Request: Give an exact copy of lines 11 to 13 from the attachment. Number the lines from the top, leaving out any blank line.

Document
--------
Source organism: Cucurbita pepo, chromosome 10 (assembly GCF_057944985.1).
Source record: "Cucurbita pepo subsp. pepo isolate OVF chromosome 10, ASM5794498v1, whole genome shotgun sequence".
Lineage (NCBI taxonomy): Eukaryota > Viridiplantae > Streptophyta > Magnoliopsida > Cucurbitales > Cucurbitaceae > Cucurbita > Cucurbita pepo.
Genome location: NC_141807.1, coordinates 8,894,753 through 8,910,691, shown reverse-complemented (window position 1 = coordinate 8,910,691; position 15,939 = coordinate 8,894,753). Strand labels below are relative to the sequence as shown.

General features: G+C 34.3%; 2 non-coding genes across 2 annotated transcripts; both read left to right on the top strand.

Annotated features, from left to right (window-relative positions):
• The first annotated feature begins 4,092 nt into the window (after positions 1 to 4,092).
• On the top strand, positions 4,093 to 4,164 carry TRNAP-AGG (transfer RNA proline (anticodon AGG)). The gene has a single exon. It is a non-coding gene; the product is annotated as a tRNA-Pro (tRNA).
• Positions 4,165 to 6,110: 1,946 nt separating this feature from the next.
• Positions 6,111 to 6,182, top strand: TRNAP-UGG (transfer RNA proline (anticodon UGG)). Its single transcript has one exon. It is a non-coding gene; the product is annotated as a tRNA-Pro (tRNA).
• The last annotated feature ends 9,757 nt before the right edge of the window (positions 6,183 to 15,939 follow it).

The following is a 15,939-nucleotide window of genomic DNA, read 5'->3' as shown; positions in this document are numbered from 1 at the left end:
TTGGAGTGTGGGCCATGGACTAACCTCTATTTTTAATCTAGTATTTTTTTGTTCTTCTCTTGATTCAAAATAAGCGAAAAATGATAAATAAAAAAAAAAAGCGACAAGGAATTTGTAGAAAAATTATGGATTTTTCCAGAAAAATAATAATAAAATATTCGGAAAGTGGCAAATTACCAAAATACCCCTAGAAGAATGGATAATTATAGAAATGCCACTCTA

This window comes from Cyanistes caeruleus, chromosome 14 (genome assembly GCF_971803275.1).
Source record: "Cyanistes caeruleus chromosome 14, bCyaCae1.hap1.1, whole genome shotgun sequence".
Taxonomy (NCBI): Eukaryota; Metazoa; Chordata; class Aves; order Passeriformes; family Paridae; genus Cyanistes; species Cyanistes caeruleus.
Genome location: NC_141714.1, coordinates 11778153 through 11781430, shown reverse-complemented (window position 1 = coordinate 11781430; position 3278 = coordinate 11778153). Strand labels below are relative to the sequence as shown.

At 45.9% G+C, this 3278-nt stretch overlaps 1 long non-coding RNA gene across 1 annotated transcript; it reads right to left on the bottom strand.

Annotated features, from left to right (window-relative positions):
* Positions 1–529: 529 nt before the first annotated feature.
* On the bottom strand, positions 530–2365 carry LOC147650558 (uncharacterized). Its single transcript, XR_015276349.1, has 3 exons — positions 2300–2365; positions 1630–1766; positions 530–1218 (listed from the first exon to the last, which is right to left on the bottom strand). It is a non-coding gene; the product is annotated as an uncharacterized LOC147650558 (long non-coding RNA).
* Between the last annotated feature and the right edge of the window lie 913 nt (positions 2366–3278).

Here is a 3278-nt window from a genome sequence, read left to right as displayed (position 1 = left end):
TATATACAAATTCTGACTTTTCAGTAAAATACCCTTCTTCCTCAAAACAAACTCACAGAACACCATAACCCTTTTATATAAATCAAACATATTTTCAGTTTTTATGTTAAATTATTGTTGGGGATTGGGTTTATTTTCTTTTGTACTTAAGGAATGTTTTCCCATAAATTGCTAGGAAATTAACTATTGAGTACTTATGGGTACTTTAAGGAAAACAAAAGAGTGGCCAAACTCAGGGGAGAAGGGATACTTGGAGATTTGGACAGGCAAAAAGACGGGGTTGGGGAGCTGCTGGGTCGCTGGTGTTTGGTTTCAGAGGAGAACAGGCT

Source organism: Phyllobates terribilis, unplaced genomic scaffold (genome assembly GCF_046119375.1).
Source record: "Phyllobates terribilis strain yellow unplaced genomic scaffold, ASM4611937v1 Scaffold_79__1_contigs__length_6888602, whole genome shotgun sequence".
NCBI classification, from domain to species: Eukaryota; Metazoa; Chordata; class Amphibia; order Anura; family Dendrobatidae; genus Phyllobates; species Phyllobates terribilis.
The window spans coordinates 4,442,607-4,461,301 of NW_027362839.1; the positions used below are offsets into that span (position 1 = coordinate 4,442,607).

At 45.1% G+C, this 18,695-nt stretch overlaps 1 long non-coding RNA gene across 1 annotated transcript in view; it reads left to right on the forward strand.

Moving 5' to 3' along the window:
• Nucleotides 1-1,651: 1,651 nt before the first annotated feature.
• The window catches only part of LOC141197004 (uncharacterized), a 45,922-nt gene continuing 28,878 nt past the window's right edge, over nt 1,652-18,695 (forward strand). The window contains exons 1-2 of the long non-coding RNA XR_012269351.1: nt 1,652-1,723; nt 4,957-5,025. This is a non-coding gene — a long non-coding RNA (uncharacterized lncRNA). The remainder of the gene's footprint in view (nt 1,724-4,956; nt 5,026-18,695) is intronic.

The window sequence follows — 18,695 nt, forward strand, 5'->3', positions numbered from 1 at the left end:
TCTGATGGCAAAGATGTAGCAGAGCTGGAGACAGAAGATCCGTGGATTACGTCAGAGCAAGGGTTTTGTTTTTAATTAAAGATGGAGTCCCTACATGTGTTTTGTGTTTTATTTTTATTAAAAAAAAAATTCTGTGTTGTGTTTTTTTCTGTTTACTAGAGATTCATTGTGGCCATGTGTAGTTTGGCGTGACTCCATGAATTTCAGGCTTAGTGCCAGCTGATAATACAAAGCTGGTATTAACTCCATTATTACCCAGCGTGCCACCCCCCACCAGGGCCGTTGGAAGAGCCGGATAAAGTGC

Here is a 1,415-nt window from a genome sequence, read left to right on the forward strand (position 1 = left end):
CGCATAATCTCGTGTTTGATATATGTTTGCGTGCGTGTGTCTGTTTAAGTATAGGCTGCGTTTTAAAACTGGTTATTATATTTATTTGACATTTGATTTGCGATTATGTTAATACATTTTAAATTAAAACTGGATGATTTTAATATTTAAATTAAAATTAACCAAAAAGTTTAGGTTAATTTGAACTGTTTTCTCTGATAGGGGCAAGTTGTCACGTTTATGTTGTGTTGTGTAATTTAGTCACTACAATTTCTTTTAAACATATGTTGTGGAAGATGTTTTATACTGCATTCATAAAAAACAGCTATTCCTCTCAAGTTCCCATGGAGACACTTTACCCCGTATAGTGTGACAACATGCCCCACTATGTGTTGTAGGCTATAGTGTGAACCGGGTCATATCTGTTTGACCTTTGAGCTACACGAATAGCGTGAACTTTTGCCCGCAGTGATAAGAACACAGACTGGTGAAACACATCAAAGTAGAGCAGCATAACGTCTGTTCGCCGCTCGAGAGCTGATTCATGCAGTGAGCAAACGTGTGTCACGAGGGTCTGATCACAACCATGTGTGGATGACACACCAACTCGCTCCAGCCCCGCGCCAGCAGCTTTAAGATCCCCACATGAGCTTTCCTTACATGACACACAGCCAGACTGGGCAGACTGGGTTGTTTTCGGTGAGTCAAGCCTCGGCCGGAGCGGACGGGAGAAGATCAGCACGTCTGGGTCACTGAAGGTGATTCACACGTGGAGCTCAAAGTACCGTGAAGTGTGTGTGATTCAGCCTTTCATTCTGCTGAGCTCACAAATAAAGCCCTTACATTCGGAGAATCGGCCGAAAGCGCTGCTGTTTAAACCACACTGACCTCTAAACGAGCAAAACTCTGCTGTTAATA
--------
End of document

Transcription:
• The last annotated feature ends 9,757 nt before the right edge of the window (positions 6,183 to 15,939 follow it).

The following is a 15,939-nucleotide window of genomic DNA, read 5'->3' as shown; positions in this document are numbered from 1 at the left end:
TTGGAGTGTGGGCCATGGACTAACCTCTATTTTTAATCTAGTATTTTTTTGTTCTTCTCTTGATTCAAAATAAGCGAAAAATGATAAATAAAAAAAAAAAGCGACAAGGAATTTGTAGAAAAATTATGGATTTTTCCAGAAAAATAATAATAAAATATTCGGAAAGTGGCAAATTACCAAAATACCCCTAGAAGAATGGATAATTATAGAAATGCCACTCTA